Creating Waves of Awareness
Ibn Sina and Hahnemann
Dr. Hahnemann was a physician, scholar and linguist who changed the way we look at disease, healing and understand the vital force. Fluent in 17 languages, Hahnemann made a living by translating medical books from one language to another during his arduous years earning his medical degree. I believe we can see similarities to the works of another philosopher Ibn Sina (known as Avicenna), who lived from 980-1037 during the Medieval Hellenistic Islamic tradition. A thousand years ago Avicenna documented his comprehensive theories on life, nature, being and reason; delving into the role of sense perception, the intellect, imagination, and other levels of understanding human nature and God as universal constructs. Surely, Hahnemann read many of Ibn Sina's works and integrated some of his understanding about life and nature from these principles.
While translating Materia Medica, Hahnemann observed that Cinchona bark, which was used for curing malaria, could also induce malaria in healthy person. His keen observation led to that famous phrase " like cures like " or " simila similibus curentur." This was the defining moment which gave birth to what we all know today as " Homeopathy."
In his journey as founder of Homeopathy, he made many observations, which he penned in the form of his two famous treatises, "The Organon of Medicine", and "Chronic Diseases". These two are the bedrock of homeopathic wisdom.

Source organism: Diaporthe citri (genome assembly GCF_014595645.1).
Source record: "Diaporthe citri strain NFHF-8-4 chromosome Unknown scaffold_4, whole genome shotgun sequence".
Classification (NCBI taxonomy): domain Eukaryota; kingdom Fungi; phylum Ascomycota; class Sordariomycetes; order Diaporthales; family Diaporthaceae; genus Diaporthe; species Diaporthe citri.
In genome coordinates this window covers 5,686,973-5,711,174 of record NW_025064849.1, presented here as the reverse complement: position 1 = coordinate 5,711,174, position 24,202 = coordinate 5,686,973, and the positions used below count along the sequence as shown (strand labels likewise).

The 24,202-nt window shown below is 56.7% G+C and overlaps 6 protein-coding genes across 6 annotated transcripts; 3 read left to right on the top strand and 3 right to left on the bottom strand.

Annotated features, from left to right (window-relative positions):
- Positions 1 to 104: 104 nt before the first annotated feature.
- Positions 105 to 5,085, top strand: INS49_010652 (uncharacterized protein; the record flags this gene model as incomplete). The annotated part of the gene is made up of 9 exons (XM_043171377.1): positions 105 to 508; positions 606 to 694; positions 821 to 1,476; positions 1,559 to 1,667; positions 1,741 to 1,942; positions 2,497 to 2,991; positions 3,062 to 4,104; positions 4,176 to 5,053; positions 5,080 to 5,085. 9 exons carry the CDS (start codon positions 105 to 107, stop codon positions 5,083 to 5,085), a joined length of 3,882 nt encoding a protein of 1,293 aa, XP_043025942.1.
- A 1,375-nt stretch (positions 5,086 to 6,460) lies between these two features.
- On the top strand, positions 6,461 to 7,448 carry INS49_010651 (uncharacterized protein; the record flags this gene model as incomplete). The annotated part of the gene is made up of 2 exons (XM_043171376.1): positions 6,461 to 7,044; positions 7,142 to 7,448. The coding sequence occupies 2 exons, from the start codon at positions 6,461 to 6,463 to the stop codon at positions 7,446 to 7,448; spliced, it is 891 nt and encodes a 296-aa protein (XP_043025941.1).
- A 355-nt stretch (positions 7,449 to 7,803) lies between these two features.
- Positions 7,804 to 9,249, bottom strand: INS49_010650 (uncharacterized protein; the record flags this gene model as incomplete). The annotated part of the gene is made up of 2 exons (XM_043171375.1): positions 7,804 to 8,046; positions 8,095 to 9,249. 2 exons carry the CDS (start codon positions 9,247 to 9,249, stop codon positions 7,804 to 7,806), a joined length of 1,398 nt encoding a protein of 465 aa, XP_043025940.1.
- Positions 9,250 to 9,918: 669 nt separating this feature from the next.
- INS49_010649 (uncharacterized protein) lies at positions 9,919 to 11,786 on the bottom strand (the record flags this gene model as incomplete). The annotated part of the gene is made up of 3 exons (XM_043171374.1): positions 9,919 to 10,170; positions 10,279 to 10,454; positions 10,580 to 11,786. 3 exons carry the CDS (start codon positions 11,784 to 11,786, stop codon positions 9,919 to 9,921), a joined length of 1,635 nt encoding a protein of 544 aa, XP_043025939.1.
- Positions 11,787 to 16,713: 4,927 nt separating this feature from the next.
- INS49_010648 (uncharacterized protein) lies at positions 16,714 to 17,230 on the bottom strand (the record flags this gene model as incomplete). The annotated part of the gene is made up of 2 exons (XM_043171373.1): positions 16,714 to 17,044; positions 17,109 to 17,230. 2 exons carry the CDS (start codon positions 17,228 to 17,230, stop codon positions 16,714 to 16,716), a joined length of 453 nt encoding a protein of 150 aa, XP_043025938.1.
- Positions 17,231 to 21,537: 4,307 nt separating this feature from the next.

Hahnemann's work translating ancient texts and medical literature from physicians and authors of many countries must have helped shape and affect his thinking. Besides Latin and German, he also knew Arabic and could read directly from the original authors, including Ibn Sina and other masters like Galen.
Ibn Sina was one of the most influential physicians in ancient Persia during the medieval period. He wrote more than 200 books on medicine and philosophy, Avicenna followed and further expanded on the tradition of western philosophy and medicine introduced by Aristotle, Hippocrates and Galen. Therefore, we can assume that Hahnemann had read many of his medical treatises including, "The Canon Of Medicine" — an encyclopedia of medicine in five books. The Canon presents an overview of contemporary medical knowledge, which has been largely influenced by Galen, which discusses the need for surgery at appropriate times, and how medicines, nutrition and mental/psychological status play a role in disease and cure, plus rules for clinical trials.
Canon of Medicine suggests that he had a rigorous approach to the diagnosis and management of patients disease. Rules From The Canon:
The above rules are somewhat similar to quite a few Aphorism of the Organon and shows that Hahnemann while researching must have been influenced by the them to have used them while writing the Organon.
REF: Aramcoworld, wikipedia, Organon.